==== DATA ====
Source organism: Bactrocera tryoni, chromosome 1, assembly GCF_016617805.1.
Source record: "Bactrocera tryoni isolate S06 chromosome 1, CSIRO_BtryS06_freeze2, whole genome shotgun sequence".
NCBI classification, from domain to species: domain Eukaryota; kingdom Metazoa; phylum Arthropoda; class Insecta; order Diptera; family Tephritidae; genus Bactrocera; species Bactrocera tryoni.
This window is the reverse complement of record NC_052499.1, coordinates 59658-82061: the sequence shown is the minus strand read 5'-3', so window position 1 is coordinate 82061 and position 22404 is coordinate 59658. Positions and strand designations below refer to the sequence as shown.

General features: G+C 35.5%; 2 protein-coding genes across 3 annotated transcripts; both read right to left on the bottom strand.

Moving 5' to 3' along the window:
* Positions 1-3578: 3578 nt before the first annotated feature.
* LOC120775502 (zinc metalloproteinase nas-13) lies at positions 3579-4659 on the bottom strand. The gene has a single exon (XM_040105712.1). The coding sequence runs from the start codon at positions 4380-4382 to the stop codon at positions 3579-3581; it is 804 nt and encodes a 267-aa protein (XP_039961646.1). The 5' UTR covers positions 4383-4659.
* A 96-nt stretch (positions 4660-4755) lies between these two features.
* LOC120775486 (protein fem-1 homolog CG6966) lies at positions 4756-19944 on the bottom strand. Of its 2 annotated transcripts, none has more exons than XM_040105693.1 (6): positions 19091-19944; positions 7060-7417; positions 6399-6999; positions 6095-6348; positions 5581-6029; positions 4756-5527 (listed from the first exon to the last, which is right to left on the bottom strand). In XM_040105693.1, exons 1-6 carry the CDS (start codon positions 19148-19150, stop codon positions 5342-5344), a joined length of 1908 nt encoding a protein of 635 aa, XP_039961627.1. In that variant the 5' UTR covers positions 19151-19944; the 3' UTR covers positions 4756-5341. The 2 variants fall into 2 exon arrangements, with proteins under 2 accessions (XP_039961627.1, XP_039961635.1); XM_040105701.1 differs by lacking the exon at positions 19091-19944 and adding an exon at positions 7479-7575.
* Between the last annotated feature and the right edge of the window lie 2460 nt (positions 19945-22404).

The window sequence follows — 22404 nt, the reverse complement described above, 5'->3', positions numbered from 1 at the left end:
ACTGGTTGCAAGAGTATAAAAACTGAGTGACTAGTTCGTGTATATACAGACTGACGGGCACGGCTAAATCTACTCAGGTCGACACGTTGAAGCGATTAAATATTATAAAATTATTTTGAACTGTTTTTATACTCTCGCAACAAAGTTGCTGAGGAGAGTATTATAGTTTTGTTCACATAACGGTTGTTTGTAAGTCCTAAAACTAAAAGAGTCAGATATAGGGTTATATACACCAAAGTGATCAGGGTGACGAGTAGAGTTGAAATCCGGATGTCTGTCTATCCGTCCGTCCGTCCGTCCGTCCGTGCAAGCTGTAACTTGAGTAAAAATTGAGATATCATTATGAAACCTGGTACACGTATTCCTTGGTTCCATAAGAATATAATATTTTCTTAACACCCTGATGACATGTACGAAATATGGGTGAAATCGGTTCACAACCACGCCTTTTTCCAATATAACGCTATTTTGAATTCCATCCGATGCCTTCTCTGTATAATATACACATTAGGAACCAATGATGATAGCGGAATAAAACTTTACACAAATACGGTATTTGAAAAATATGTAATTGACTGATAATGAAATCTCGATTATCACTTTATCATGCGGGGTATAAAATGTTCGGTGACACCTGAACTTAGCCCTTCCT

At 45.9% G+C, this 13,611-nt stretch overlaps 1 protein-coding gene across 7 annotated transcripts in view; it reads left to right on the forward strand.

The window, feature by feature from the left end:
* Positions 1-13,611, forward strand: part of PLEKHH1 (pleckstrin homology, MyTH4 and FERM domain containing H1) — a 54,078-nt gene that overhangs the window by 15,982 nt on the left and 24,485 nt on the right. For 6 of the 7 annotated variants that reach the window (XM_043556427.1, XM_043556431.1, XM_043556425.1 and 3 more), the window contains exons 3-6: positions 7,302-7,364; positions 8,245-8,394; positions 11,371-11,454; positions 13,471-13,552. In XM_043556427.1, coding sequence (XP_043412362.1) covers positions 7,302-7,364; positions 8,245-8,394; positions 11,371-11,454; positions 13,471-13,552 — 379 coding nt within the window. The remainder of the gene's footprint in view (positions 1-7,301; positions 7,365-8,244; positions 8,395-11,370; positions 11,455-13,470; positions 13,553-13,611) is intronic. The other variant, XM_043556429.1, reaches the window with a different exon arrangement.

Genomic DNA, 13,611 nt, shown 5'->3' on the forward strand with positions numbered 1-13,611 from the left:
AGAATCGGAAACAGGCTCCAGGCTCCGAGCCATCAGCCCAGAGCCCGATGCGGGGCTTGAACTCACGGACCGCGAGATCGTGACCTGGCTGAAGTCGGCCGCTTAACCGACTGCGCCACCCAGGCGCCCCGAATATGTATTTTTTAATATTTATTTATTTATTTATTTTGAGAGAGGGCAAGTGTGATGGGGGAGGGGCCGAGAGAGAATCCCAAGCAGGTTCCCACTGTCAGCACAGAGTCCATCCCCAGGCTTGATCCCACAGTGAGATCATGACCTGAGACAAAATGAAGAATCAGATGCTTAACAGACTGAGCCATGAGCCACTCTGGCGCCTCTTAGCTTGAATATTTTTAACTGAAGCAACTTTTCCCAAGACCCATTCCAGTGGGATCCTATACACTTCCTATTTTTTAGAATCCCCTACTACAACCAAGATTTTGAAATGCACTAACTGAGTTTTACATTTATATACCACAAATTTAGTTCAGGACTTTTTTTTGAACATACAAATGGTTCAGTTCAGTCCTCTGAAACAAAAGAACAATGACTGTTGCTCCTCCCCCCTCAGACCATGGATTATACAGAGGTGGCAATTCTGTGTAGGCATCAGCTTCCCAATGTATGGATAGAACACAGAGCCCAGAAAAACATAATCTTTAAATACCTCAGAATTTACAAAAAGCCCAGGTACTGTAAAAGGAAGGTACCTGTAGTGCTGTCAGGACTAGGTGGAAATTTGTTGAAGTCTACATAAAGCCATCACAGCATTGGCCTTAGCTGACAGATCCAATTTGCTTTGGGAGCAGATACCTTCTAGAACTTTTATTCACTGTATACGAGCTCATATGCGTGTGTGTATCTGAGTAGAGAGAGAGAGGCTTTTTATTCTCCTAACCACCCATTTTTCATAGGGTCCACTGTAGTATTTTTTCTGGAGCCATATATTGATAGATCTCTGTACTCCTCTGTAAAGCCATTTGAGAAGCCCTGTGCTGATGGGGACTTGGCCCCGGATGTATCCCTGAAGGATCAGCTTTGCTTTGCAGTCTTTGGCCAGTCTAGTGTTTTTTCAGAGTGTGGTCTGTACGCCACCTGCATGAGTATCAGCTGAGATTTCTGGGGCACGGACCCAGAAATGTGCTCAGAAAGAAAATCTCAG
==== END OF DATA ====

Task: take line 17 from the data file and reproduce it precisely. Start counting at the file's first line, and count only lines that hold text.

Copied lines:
Genomic DNA, 13,611 nt, shown 5'->3' on the forward strand with positions numbered 1-13,611 from the left: